exists for each continuous arc [omega] : [0, 1] [right arrow] [R.sup.n] such that [omega] (0) = 0, [omega]'(0) = h.

Following [20], we define a type I semi-d-univex problem. In the following definitions [b.sub.0], [b.sub.1] : X x X x [0, 1] [right arrow] [R.sup.+], b(x, a) = [lim.sub.[lambda][right arrow]0] b(x, a, [lambda]) [greater than or equal to] 0, [[phi].sub.0], [[phi].sub.1] : R [right arrow] R and [eta] : X x X x [0, 1] [right arrow] [R.sup.n], [lim.sub.[lambda][right arrow]0] [lambda][eta](y, x, [lambda]) = 0, (d/d[lambda])[[lambda][eta](y, x, [lambda])][|.sub.[lambda]=0] = [??](y, x). Through the paper,

[MATHEMATICAL EXPRESSION NOT REPRODUCIBLE IN ASCII]

In the sequel, we assume that [[phi].sub.0], [[phi].sub.1] : R [right arrow] R satisfy u [less than or equal to] 0 [??] [[phi].sub.0](u) [less than or equal to] 0, u [??] 0 [??] [[phi].sub.1](u) [??] 0 and u = 0 [??] [[phi].sub.1](u) [??] 0, and [b.sub.0](x, a) > 0 and [b.sub.1](x, a) [??] 0.

Definition 2.3 The problem (VP) is said to be weak strictly pseudo type I semi-d-univex at a [member of] [X.sub.0] if there exist real-valued functions [[phi].sub.0], [[phi].sub.1], [b.sub.0], [b.sub.1] and [eta] such that

[MATHEMATICAL EXPRESSION NOT REPRODUCIBLE IN ASCII]

for all x [member of] [X.sub.0] and for all i = 1, ..., p and j = 1, ..., m. If (VP) is weak strictly pseudo type I semi-d-univex at each a [member of] [X.sub.0], (VP) is said to be weak strictly pseudo type I semi-d-univex on X.

Definition 2.4 The problem (VP) is said to be strong pseudoquasi type I semi-d-univex at a [member of] [X.sub.0] if there exist real-valued functions [[phi].sub.0], [[phi].sub.1], [b.sub.0], [b.sub.1] and [eta] such that

[MATHEMATICAL EXPRESSION NOT REPRODUCIBLE IN ASCII]

for all x [member of] [X.sub.0] and for all i = 1, ..., p and j = 1, ..., m. If (VP) is strong pseudoquasi type I semi-d-univex at each a [member of] [X.sub.0], (VP) is said to be strong pseudoquasi type I semi-d-univex on X.

Definition 2.5 The problem (VP) is said to be weak quasistrictly pseudo type I semi-d-univex at a [member of] [X.sub.0] if there exist real-valued functions [[phi].sub.0], [[phi].sub.1], [b.sub.0], [b.sub.1] and [eta] such that

[MATHEMATICAL EXPRESSION NOT REPRODUCIBLE IN ASCII]

for all x [member of] [X.sub.0] and for all i = 1, ..., p and j = 1, ..., m. If (VP) is weak quasistrictly pseudo type I semi-d-univex at each a [member of] [X.sub.0], (VP) is said to be weak quasistrictly pseudo type I semi-d-univex on X.

Definition 2.6 The problem (VP) is said to be weak strictly pseudo-quasi type I semi-d-univex at a [member of] [X.sub.0] if there exist real-valued functions [[phi].sub.0], [[phi].sub.1], [b.sub.0], [b.sub.1] and [eta] such that

[MATHEMATICAL EXPRESSION NOT REPRODUCIBLE IN ASCII]

for all x [member of] [X.sub.0] and for all i = 1, ..., p and j = 1, ..., m. If (VP) is weak strictly pseudoquasi type I semi-d-univex at each a [member of] [X.sub.0], (VP) is said to be weak strictly pseudo-quasi type I semi-d-univex on X.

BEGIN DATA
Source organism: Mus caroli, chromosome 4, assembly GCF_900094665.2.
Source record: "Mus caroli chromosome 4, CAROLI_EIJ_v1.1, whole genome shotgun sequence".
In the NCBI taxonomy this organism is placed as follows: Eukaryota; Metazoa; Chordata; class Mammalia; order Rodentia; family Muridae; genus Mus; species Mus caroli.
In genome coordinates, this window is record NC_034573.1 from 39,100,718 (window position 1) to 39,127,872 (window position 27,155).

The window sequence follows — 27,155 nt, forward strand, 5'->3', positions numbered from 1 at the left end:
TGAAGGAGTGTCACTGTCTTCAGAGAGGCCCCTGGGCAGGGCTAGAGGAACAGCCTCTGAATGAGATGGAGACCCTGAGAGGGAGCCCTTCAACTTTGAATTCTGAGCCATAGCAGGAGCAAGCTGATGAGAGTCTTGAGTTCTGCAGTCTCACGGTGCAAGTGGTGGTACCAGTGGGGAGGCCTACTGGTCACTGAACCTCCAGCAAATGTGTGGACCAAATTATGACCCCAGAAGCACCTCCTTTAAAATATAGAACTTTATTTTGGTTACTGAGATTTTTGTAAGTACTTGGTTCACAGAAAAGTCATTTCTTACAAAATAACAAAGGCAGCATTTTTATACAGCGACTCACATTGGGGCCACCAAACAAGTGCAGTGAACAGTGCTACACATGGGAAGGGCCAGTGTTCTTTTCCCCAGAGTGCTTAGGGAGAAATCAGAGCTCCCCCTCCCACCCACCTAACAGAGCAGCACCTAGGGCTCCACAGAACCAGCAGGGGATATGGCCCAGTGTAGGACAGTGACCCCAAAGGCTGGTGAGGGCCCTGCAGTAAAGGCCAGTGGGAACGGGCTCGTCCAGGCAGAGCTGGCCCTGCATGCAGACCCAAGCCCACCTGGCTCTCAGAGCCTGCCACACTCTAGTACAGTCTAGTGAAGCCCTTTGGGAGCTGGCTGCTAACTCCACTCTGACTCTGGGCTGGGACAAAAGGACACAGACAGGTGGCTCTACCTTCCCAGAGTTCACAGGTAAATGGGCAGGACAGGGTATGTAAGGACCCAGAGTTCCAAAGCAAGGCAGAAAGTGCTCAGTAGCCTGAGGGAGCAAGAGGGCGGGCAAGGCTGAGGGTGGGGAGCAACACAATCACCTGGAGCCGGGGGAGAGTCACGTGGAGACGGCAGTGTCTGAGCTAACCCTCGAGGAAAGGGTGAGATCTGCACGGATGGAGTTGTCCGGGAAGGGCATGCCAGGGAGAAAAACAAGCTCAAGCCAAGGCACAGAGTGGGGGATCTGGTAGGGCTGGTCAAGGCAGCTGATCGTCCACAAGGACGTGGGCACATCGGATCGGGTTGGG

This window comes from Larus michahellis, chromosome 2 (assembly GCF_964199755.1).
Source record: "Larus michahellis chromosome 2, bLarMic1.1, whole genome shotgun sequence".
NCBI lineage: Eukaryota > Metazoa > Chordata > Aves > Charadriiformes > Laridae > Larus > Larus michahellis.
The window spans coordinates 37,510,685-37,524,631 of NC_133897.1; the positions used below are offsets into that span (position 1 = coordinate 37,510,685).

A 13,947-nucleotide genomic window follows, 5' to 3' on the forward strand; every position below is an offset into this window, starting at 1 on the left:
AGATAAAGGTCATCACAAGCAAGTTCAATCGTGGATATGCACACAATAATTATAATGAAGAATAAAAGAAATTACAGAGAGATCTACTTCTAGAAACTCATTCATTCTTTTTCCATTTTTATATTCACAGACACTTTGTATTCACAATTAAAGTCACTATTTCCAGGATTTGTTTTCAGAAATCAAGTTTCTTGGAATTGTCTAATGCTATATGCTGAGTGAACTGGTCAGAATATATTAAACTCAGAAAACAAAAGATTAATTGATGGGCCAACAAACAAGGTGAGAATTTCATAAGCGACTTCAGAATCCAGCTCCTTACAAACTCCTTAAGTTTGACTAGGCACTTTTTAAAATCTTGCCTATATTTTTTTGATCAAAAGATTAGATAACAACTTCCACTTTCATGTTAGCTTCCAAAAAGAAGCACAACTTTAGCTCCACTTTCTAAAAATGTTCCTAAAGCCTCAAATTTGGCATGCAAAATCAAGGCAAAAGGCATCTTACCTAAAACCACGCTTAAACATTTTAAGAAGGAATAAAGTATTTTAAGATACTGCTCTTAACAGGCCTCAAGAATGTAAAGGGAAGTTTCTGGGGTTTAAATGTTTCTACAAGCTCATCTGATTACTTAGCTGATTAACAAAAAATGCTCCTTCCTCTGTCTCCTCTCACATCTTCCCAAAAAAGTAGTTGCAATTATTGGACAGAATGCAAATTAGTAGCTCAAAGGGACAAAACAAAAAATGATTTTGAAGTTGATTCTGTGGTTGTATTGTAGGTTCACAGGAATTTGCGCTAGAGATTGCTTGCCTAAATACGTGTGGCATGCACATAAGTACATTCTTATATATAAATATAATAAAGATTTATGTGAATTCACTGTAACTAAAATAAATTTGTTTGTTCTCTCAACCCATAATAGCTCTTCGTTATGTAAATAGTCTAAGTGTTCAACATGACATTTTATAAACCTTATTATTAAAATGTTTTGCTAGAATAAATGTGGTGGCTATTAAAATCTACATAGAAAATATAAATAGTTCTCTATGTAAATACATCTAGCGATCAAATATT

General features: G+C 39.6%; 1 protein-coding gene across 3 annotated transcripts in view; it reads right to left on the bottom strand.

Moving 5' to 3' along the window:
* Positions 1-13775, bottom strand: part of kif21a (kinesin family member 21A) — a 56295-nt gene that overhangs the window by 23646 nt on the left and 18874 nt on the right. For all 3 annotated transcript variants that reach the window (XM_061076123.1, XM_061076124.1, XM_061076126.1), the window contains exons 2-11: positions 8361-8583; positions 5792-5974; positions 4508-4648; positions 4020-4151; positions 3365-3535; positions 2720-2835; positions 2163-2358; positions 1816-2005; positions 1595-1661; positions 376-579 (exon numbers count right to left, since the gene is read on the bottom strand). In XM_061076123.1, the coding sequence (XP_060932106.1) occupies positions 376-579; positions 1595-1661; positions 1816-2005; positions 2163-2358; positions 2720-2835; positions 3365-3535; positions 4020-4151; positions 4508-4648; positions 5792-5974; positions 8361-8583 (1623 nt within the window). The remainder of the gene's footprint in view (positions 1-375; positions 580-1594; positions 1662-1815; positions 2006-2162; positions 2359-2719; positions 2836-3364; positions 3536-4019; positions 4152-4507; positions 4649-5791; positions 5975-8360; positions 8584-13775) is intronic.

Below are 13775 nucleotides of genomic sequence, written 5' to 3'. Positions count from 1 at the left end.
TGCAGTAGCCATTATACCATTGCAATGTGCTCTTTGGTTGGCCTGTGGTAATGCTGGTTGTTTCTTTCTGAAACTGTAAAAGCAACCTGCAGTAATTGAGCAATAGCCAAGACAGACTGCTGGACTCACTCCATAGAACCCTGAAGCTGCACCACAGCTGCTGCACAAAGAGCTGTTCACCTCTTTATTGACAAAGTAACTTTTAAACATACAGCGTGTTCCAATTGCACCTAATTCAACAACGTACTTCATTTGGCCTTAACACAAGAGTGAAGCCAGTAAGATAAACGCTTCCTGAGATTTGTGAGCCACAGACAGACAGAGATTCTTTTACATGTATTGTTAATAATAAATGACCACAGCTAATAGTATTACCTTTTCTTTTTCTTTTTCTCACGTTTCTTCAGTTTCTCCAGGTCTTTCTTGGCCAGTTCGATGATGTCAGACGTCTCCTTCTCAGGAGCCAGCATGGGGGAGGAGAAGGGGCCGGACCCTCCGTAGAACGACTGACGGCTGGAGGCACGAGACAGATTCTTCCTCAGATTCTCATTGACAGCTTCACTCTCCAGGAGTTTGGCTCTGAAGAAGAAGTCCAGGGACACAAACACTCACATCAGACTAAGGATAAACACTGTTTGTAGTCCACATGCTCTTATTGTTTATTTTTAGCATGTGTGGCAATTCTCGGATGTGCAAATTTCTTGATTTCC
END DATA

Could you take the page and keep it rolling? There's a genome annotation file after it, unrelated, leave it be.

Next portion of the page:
Remark 1 If we take [eta](y, x, [lambda]) = [eta](y, x), then the above definitions reduced to the ones in [4].

Remark 2 If we take [eta](y, x, [lambda]) = [eta](y, x) and if the functions f, g are all differentiable, then the above definitions reduced to the ones in [6].

3. Optimality conditions

In this section, we establish some sufficient optimality conditions for an a [member of] [X.sub.0] to be an efficient solution of problem (VP) under type I semi-d-univexity defined in the previous section.

Theorem 3.1 Suppose that

(i) a [member of] [X.sub.0];

(ii) there exist [[tau].sup.0] [member of] [R.sup.p], [[tau].sup.0] > 0, [[lambda].sup.0] [member of] [R.sup.m] and [[lambda].sup.0] [??] 0 such that

(a) f'[(a, [??](a, x)).sup.T] [[tau].sup.0] + g'[(a, [??](a, x)).sup.T] [[lambda].sup.0] = 0,

(b) g[(a).sup.T][[lambda].sup.0] = 0,

(c) [e.sup.T][[lambda].sup.0] = 1, where e = [(1, ..., 1).sup.T] [member of] [R.sup.p];

(iii) problem (VP) is strong pseudoquasi type I semi-d-univex at a [member of] [X.sub.0] with respect to some [b.sub.0], [b.sub.1], [[phi].sub.0], [[phi].sub.1] and [eta] for all feasible x. Then a is an efficient solution to (VP).

Proof. Suppose that a is not an efficient solution to (VP). Then there exists a feasible solution x to (VP) such that

f(x) [less than or equal to] f(a).

From the above inequality and the definitions of [b.sub.0](x, a), [[phi].sub.0] (x, a), we have that

[b.sub.0](x, a)[[phi].sub.0][f(x) - f(a)] [less than or equal to] 0. (3.1)

In view of conditions (ii)(b) and the definitions of [b.sub.1](x, a), [[phi].sub.1] (x, a), we have that

-[b.sub.1](x, a)[[phi].sub.1] [g[(a).sup.T][[lambda].sup.0]] 5 0. (3.2)

By inequality (3.1) and (3.2), condition (iii), we have

f'(a, [??](a, x)) [less than or equal to] 0, g'(a, [??](a, x)) [??] 0.

Since [[tau].sup.0] > 0, the above inequalities give

f'[(a, [??](a, x)).sup.T] [[tau].sup.0] + g'[(a, [??](a, x)).sup.T][[lambda].sup.0] < 0, (3.3)

which contradicts conditions(ii)(a). This completes the proof. []